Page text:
Many Americans worry that they or their loved ones will suffer from cancer, stroke, heart disease or dementia. Kidney disease isn’t as high-profile a condition, and the average person probably doesn’t give it much thought.
Self-insured employers don’t have that luxury. Chronic kidney disease is common, deadly and hugely expensive to treat.
First, some numbers. One in seven Americans has chronic kidney disease (CKD), estimates the CDC. That accounts for about 30 million people. One in three adults is at risk of developing kidney disease.
A staggering 96% of Americans who have early-stage CKD aren’t aware of it. Kidney disease can progress to end-stage renal disease (ESRD), at which point the patient requires either dialysis or an organ transplant to survive. As of 2014, when the most recent data was gathered, more than 660,000 Americans were living with ESRD. Of those, 468,000 were dialysis patients.
For self-insured employers, these numbers should be sobering. CKD affects adults of all ages. Many people have the disease without knowing it, and failing to get treatment speeds up the progression of ESRD. Once a patient reaches that stage, the only treatment options are extremely expensive. A patient with ESRD may require regular, lifelong dialysis, which often costs between $70,000 and $90,000 per year. In some parts of the country, these costs can be even higher.
The bottom line: kidney disease is one of the most common medical conditions, and one of the most expensive. Those costs are ongoing, which may be crippling for a self-insured employer. So what’s an employer to do?
Reducing dialysis costs is critical. Embracing home dialysis is one effective way to do that. A session of at-home dialysis costs a fraction of what the same treatment would cost in a dedicated facility, and it allows the patient to get treatment in the comfort and privacy of his own home. It’s in everyone’s best interest for self-insured employers to make this option available and known to its employees.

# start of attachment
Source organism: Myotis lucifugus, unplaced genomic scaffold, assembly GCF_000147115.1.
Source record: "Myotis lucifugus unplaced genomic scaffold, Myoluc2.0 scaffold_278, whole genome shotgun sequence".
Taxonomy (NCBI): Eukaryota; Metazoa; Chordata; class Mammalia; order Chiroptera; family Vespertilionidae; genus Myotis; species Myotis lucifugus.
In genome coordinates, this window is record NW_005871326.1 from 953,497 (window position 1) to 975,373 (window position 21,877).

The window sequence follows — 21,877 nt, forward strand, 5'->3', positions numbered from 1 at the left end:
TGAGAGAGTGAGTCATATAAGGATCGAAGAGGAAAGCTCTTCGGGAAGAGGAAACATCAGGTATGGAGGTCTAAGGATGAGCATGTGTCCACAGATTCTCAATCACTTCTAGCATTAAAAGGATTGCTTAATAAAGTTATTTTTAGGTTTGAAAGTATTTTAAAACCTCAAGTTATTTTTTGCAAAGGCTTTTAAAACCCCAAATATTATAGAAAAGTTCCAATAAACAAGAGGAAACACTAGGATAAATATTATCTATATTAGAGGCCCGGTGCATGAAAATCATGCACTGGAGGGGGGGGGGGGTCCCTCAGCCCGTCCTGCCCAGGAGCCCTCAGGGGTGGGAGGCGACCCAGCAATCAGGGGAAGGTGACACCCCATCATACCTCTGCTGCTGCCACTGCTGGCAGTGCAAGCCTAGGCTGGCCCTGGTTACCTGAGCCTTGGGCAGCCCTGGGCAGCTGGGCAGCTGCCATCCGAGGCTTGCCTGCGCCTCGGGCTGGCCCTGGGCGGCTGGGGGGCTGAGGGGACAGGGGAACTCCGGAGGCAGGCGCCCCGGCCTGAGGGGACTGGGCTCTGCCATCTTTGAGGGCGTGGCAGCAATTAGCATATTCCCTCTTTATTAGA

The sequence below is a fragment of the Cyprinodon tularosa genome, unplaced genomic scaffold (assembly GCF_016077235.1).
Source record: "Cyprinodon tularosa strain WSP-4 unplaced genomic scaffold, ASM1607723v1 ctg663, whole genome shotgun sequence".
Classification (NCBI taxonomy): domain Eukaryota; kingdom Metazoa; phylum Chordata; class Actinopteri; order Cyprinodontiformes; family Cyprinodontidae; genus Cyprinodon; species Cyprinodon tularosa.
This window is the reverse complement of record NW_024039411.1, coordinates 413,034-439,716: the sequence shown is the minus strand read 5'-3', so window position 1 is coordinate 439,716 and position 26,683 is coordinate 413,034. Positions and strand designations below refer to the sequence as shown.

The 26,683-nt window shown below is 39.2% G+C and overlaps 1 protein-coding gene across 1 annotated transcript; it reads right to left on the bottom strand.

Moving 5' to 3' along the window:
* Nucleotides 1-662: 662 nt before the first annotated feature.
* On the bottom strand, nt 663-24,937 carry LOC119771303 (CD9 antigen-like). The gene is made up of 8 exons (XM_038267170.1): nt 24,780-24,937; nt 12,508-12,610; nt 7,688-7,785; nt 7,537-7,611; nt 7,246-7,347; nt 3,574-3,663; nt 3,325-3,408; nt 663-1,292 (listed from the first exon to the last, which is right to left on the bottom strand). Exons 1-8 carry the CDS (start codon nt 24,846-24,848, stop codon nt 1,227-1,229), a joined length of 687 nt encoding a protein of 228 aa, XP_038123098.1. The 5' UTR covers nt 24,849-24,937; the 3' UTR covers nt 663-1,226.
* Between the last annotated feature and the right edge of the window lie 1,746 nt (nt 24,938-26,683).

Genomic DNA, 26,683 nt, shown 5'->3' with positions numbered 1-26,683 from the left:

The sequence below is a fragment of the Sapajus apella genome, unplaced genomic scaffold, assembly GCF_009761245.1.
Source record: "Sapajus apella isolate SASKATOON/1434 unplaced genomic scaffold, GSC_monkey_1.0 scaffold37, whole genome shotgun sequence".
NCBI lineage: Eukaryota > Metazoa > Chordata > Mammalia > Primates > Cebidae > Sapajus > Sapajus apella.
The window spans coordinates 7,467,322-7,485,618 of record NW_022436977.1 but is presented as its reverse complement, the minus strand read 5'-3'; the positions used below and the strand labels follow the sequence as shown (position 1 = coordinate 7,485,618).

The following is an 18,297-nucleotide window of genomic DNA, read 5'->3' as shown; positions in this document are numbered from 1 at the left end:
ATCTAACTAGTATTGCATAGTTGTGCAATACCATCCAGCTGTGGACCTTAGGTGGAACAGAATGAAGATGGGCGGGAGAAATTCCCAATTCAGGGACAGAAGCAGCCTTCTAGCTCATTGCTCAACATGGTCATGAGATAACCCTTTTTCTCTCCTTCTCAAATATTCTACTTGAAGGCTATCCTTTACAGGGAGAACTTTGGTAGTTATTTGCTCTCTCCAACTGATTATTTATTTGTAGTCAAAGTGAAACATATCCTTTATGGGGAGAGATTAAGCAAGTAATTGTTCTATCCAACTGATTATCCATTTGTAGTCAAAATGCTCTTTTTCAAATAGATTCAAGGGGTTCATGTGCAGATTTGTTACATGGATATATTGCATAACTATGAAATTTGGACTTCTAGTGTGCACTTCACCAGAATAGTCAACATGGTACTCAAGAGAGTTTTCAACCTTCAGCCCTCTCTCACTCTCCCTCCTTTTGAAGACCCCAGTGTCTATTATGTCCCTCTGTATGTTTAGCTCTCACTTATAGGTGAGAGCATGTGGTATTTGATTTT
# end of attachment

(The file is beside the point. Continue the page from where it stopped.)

Drug prices also contribute to skyrocketing costs related to kidney disease. From the blood-pressure medications that can prevent CKD in high-risk people to the anemia drugs that many ESRD patients require, self-insured employers can anticipate that plan members with kidney issues will rack up prescription costs in the thousands of dollars each year. Negotiating drug costs via a dedicated pharmacy benefit manager is one way to manage prescription spending.
Prevention and early diagnosis is also an important piece of the cost-management puzzle. Because CKD generally starts with no symptoms, getting a blood or urine test as part of an annual checkup is the best way to catch the disease early on. Choosing the right plan and creating policies that make it easy and affordable for members to get preventative medical treatment may cost the employer upfront, but could mean big savings down the line.
Self-insured employers have to consider a huge range of factors when making decisions about health benefits, and we know that it can be daunting. Contact us with any questions!